How to quickly & safely remove rust from cast iron tool surfaces, and prevent rust from occurring in the future.Go to comments (2)
Removing and Preventing Rust On Your Cast Iron Tool Surfaces
The moment you notice surface rust on your table saw or other machine surfaces, you should immediately clean it off. If you don’t, and there is still any moisture present the rust could continue to work itself deeper.
The best way to remove surface rust once it has occurred, is with WD40. I like to start with 400-600 grit wet/dry sandpaper attached to a rubberized sanding block. (The block keeps the paper flat, so that you don’t want to sand grooves). Spray the WD40 on liberally and sand until the surface is polished or cleans back up.
This may involve a few sessions with wiping off the rusty oily sludge, and then spraying and sanding more. Pretty quickly you will get down to a nice shiny surface again.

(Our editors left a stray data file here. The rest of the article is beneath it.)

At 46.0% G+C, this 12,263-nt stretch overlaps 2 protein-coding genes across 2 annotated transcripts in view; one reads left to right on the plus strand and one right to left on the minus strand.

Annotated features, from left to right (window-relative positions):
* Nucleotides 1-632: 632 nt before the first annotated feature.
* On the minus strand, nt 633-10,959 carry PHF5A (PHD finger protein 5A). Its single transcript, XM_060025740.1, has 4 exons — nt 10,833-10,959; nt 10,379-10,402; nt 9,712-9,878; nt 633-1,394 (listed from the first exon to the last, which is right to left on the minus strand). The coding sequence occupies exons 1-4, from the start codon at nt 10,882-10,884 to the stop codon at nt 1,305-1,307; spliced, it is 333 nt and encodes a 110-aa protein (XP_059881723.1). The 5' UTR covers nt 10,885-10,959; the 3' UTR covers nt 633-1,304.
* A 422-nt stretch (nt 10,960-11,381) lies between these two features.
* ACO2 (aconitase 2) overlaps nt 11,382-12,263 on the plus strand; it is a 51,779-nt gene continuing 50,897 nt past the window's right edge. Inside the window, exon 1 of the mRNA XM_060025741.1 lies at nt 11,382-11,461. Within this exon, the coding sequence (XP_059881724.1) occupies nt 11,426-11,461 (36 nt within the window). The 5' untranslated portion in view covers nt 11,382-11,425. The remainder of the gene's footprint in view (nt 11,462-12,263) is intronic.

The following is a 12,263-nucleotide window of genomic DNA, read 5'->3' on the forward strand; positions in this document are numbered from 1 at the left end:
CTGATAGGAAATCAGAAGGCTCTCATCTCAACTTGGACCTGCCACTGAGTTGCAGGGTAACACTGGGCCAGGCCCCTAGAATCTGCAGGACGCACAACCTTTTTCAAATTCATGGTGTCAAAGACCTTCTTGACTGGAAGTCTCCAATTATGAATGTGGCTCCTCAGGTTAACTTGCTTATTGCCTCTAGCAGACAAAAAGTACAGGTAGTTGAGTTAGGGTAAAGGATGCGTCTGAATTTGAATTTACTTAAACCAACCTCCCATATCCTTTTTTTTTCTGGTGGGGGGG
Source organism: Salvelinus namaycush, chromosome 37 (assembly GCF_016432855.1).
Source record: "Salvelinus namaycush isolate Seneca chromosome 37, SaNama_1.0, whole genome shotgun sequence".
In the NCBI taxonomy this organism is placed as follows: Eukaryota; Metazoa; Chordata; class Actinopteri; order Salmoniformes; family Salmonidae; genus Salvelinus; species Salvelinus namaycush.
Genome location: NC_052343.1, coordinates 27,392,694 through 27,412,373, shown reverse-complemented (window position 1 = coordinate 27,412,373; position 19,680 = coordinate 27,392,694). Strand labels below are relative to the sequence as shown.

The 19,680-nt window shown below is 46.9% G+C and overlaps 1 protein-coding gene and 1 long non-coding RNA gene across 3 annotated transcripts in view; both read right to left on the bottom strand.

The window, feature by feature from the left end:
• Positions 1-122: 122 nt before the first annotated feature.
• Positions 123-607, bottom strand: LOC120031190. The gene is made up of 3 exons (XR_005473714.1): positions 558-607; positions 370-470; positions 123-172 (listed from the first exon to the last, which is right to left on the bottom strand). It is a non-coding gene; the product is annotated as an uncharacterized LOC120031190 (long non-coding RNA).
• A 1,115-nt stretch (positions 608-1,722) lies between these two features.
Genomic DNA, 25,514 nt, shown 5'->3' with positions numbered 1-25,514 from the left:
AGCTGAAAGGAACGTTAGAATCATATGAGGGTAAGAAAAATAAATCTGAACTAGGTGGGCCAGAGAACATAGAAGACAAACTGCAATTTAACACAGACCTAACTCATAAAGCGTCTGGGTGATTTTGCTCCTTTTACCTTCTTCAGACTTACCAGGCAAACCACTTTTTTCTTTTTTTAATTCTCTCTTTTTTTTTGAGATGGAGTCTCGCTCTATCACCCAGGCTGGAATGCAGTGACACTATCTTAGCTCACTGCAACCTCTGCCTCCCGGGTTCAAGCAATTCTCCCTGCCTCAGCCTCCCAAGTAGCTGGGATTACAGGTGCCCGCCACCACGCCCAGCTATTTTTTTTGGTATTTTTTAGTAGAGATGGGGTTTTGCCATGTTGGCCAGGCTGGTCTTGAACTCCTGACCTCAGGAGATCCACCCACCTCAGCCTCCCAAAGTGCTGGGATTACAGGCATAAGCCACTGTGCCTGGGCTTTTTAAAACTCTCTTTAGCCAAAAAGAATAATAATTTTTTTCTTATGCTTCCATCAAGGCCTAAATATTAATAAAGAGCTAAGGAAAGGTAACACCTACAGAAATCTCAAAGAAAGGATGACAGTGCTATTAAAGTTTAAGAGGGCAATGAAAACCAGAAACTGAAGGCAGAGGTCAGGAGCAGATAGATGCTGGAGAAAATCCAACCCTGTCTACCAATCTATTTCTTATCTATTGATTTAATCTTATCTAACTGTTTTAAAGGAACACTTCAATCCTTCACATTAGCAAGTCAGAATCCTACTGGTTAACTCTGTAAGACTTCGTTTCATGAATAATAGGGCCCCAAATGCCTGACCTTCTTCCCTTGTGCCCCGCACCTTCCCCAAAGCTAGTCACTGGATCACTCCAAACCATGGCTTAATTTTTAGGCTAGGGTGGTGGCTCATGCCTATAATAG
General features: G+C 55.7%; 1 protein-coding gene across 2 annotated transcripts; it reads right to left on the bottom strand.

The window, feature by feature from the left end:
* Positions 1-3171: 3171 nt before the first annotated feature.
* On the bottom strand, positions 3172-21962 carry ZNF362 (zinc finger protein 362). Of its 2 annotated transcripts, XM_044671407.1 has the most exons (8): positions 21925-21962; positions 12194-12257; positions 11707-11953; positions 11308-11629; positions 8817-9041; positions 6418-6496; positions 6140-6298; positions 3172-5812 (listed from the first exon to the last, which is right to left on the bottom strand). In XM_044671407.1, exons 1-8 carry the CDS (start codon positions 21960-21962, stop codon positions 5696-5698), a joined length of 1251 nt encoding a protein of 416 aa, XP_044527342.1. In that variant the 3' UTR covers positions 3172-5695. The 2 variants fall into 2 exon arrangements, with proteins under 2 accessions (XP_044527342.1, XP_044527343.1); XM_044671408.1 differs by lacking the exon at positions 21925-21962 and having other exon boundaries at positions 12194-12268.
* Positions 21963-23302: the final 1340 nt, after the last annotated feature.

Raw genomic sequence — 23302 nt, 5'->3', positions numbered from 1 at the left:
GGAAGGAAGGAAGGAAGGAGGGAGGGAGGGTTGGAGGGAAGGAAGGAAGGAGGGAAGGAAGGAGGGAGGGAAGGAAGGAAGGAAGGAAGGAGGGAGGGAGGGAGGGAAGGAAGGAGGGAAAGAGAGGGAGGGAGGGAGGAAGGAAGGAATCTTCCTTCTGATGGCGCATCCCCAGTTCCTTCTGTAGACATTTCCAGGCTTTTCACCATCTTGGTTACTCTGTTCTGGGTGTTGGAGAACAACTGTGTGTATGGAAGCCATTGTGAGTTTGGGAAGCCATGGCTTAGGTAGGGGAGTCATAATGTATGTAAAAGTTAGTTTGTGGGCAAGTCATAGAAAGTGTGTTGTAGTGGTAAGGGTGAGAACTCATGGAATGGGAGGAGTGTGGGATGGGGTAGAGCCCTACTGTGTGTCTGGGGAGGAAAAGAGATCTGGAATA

Next you have to treat the surface so that it won’t rust in the future. Some think it’s ok to leave a thin film of WD40 as a protectant, but since their website list it as having a specific gravity of 0.80-0.82, and water has a specific gravity of 1.0, I wouldn’t do that. If water falls on the surface, it could go to the bottom, and the oil will just float on top of it.
The best products I have found are made by Bostik. I use GlideCote. I spray on a layer of it, let it dry, and then buff it with a soft cloth, or paper towel. This creates a surface that water doesn’t seem to penetrate.
It does wear down after use, so each month or so, I spray it again. I use it on all the cast iron surfaces in my shop. The table saw, planer, jointer, bandsaw, drill press, and others.